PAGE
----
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Stannard, Eliot (1888-1944)

Writer, Director

Main image of Stannard, Eliot (1888-1944)

If Eliot Stannard is remembered at all it will be for the eight screenplays written for Alfred Hitchcock, at Gainsborough and then at British International Pictures (BIP), from his directorial debut The Pleasure Garden (1926) to his penultimate silent picture The Manxman (1929) and including such highly-regarded pictures as The Lodger (1926), Downhill (1927), Easy Virtue (1927) and The Farmer's Wife (1928), all adapted from existing plays or novels.

But Stannard was a seasoned professional long before he worked with Hitch, having already produced scripts for Maurice Elvey (Justice, 1917; Dombey and Son, 1917; Hindle Wakes, 1918) and A. V. Bramble (The Bachelors' Club, 1921), amassing over 100 credits, including adaptations of classics from such literary luminaries as Fielding, Dickens, Emily Brontë and Shakespeare, as well as contemporaries such as Coward, Galsworthy and Israel Zangwill. In 1927 The Kinematograph Weekly called him "easily the most experienced as well as the most prolific of British screen writers."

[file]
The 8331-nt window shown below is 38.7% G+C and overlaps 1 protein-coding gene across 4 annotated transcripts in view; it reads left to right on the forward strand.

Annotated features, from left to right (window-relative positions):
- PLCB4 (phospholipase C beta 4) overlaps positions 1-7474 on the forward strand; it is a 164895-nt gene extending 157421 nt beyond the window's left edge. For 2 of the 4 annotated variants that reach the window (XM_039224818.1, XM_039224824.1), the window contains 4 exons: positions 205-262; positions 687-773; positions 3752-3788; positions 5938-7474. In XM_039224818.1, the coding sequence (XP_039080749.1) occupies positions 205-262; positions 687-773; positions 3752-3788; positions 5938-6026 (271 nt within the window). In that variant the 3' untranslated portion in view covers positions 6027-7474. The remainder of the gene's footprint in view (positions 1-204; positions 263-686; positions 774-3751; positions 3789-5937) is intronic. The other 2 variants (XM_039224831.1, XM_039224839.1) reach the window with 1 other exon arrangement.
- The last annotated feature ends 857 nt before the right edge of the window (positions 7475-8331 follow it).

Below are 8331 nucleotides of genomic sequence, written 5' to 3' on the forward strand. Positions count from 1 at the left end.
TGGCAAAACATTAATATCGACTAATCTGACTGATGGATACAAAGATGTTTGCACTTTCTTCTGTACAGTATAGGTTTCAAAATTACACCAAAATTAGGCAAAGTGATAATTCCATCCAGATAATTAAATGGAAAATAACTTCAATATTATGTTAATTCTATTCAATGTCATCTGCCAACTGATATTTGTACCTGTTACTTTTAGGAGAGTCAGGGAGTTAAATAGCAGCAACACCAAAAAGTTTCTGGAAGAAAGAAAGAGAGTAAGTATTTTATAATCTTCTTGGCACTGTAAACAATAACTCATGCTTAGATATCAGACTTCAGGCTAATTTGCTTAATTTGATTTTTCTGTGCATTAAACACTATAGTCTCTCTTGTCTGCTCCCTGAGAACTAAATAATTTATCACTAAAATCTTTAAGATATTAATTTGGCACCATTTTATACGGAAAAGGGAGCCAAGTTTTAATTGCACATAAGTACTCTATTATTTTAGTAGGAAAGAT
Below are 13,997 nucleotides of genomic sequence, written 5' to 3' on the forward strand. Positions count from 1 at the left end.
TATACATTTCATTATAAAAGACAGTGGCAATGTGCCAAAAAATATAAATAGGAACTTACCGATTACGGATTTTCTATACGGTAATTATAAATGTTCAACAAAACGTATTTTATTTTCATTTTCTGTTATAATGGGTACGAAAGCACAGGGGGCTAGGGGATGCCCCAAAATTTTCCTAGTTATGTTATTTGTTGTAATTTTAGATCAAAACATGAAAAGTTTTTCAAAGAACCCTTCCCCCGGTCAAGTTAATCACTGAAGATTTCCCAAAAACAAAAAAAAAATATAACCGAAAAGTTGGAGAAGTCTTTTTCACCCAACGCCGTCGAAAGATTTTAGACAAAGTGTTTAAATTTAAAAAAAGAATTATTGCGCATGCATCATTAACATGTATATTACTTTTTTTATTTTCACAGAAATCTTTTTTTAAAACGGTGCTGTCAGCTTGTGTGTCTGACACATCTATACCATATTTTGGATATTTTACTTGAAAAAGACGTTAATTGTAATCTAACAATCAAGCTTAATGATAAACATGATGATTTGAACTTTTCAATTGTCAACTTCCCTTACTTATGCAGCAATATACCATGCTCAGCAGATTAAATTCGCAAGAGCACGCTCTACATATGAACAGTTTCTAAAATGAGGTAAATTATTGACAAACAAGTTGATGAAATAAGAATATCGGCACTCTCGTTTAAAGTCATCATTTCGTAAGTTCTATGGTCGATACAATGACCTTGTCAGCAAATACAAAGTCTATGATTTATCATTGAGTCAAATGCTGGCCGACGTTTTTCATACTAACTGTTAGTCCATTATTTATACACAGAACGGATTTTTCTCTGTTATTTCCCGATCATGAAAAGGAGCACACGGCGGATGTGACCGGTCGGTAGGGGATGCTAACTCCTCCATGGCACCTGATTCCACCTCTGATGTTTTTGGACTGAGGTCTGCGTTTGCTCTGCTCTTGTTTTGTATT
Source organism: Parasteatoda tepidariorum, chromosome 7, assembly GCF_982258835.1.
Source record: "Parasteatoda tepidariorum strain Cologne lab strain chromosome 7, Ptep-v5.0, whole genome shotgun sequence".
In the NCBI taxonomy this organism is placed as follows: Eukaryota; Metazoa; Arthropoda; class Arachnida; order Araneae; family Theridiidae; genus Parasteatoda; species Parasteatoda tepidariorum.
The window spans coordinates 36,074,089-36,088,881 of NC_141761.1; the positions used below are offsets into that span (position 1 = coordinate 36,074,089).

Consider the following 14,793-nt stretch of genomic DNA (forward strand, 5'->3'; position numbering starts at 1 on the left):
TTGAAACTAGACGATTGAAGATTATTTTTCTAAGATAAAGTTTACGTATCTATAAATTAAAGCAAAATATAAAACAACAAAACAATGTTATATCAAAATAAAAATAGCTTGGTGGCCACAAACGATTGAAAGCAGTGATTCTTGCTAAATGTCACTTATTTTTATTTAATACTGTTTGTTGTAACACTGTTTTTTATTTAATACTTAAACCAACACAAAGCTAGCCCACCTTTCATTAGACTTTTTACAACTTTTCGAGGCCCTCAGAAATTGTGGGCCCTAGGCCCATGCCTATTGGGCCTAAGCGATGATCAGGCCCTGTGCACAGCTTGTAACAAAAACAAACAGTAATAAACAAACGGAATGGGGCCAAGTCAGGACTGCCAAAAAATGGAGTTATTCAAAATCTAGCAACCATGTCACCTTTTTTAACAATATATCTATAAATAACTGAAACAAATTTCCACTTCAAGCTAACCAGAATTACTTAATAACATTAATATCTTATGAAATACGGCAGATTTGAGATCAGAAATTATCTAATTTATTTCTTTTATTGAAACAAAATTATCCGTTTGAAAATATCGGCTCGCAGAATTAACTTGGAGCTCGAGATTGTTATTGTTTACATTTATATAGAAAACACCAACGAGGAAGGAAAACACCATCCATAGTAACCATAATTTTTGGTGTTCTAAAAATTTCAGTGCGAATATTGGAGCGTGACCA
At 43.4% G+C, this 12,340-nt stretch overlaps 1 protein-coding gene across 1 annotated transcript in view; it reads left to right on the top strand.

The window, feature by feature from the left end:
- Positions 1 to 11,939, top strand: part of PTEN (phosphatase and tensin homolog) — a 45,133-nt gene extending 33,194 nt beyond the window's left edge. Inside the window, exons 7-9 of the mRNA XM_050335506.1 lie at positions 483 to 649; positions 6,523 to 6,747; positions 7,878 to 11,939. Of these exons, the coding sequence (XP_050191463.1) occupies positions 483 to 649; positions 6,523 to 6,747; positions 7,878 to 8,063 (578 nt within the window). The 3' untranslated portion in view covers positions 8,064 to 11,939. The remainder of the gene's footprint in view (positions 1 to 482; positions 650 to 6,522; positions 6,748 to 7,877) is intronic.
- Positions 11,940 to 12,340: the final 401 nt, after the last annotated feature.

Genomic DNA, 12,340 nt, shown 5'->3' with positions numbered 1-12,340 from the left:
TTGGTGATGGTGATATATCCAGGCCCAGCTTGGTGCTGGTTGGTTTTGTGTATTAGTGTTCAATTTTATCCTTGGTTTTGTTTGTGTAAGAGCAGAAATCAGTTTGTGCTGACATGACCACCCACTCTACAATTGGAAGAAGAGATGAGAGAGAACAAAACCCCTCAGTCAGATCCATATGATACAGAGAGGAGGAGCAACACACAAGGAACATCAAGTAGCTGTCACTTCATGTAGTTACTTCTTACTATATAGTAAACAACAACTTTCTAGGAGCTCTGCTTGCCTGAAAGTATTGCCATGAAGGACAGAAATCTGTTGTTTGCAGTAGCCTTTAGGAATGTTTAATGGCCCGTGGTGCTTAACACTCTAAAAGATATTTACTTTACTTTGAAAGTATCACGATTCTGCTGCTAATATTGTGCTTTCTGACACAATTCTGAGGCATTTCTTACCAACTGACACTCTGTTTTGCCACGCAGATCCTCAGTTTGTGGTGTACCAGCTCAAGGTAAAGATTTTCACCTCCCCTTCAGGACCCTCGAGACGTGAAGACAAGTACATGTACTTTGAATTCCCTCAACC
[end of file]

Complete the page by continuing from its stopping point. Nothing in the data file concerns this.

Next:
Stannard gained his introduction to film in 1914 through the work of his mother, a once bestselling novelist who published under the nom-de-plume of John Strange Winter. Though most of the films he wrote are now unfortunately lost, he deserves lasting recognition as one of the first English screenwriters to think seriously and write publicly about a new dramatic form for this developing medium.

Stannard analysed his craft in a series of articles in 1916 entitled The Art of Kinematography and later in a short manual, Writing Screen Plays, published in 1920. His insights are not only revelatory about the role of the scenarist in the film industry of the time but also show him to be an innovative artist honing his skills within the constraints of a commercially driven business to produce narratives which were structured in an entirely different manner from stories written for the stage or the novel.

Stannard maintained that the production of an effective scenario should never be the preserve of "the lowest form of literary hack... a cut-and-slash trade". He was an early champion of a profession which had only recently come into existence: "Some of the Public believe this mystical and almost mythical person merely writes those fragments of explanation or dialogue technically known as sub-titles."